Friday, May 13, 2011

Blatant Manipulation in the Precious Metal Market

Recently the CME Group had been raising margin requirements on silver and other commodities almost on a daily basis. The relentless margin hacking up ultimately caused a plummet of silver price from near $50/oz, to around $35/oz, a roughly 30% drop, in less than one week. Such plummet in silver price was un-precedent. The plummet in silver price wiped out a lot of speculative silver investors.

A number of precious metal analysts call the CME margin increase blatant market manipulation. I agree. It's blatant market manipulation conducted by the CME exchange itself. It is unfair. The policy change is clearly tilted in favor of one group of market participants against another group. Whether such blatant market manipulation has broken any SEC regulation, or whether some one should go to jail for it, I will leave it to lawyers to decide. But one thing is clear: The actions of CME had caused disturbing disruption in the precious metal and commodity market.

The problem is not with the increased margin requirement. It is completely in an exchange's right and duty to set proper margin requirements and adjust it periodically to ensure orderly market trading activities. The problem is with the manner in which the CME raises margin requirement.

Instead of a gradual and smooth adjustment of the margin requirement over a long period of time, CME choose to leave the margin unchanged while the silver price was raising rapidly early in the year. And then, right before the "sell in may, go away" season, they suddenly begin to hack up silver future's margin aggressively on a daily basis. The consequence is predictable. Instead of stabolizing the market, they disrupted the market. Why they do not adjust the margin down accordingly, now that silver has lost 1/3 of its recent price high? Why are the margin adjustment asymmetic? One has to wonder whether the decision to successively jack up margin ratio was purposeful, with the goal of suppressing silver price in aim.

The margin requirement in its current forms are asymmetric, because the long side is being punished while the short side is rewarded. It is unfair because it requires CASH deposits on both the long and the short. This torelates and encourages illegal naked shorting of futures contracts.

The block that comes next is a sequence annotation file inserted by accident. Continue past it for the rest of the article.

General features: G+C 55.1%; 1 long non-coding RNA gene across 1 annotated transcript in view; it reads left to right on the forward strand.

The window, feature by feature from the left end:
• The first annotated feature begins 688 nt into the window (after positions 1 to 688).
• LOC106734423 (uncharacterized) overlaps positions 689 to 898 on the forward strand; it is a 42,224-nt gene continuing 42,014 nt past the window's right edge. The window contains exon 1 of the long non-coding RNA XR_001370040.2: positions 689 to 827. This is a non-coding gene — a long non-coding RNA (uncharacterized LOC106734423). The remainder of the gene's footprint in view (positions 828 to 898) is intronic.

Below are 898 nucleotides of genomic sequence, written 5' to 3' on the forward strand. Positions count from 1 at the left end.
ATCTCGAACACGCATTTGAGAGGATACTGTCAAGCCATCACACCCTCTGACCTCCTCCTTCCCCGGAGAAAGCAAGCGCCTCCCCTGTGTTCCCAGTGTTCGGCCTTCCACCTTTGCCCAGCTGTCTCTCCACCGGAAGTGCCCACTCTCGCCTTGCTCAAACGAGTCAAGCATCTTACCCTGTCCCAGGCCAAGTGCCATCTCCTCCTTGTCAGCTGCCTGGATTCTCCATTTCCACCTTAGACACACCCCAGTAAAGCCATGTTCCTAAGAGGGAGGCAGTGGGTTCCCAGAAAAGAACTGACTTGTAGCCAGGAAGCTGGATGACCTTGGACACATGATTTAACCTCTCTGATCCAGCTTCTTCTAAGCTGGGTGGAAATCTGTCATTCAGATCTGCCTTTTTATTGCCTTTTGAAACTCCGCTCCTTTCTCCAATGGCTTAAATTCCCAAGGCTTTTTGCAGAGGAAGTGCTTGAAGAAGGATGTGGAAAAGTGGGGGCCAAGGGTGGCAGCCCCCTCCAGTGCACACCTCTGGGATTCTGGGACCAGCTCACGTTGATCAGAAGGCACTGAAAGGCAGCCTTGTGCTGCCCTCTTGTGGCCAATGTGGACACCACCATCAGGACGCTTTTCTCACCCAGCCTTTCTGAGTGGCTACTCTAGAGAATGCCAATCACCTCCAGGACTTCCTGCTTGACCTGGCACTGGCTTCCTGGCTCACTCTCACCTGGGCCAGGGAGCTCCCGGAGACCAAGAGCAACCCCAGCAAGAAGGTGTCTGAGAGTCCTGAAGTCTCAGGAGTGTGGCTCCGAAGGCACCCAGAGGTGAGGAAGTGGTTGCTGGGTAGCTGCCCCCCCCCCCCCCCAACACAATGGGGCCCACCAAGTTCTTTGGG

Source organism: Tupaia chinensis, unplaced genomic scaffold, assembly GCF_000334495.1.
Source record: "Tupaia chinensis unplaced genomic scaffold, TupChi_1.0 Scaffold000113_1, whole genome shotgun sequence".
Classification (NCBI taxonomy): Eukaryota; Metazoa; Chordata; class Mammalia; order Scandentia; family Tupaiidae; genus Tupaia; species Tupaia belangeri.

Let me explain. A silver future's contract is a binding legal contract between the contract writer (the seller, or the short side), and the contract holder (the buyer, or the long side), that at a future time, the seller shall deliver an agreed amount of physical silver, for consideration of an agreed amount of cash tendered by the buyer. Alternatively, the buyer may choose to settle the contract in cash instead of take physical delivery. But that should be up to the buyer to choose, NOT up to the seller to decide whether the contract can be settled in cash or delivery be made. Failure to do either cash settlement or delivery by contract expiration date is a breach of the binding contract, and the side which causes the failure is the side at fault. Please note, if the contract buyer demands a physical delivery but the seller could not honor the request, it is a contract default even if the two sides could settle in cash.

Margin requirement is a requirement of maintaining minimum asset, imposed by the exchange to ensure that futures contracts will be fulfilled, and no default shall occur. It is reasonable to impose a cash margin requirement, so in the case the contract holder is unable or unwilling to tender the full cash amount for delivery, he/she is able to choose instead settle in cash and be able to pay the difference in cash.

But what about margin requirement on the contract seller side. The existing margin requirement on sellers is in CASH, just like the requirement on buyers. This ensures that the seller can pay the cash difference in the case the contracts are settled in cash. But what about the cases that the contract holder request physical delivery but the seller is unable to honor the request? Remember, it is up to the buyer, not the seller, to choose physical delivery.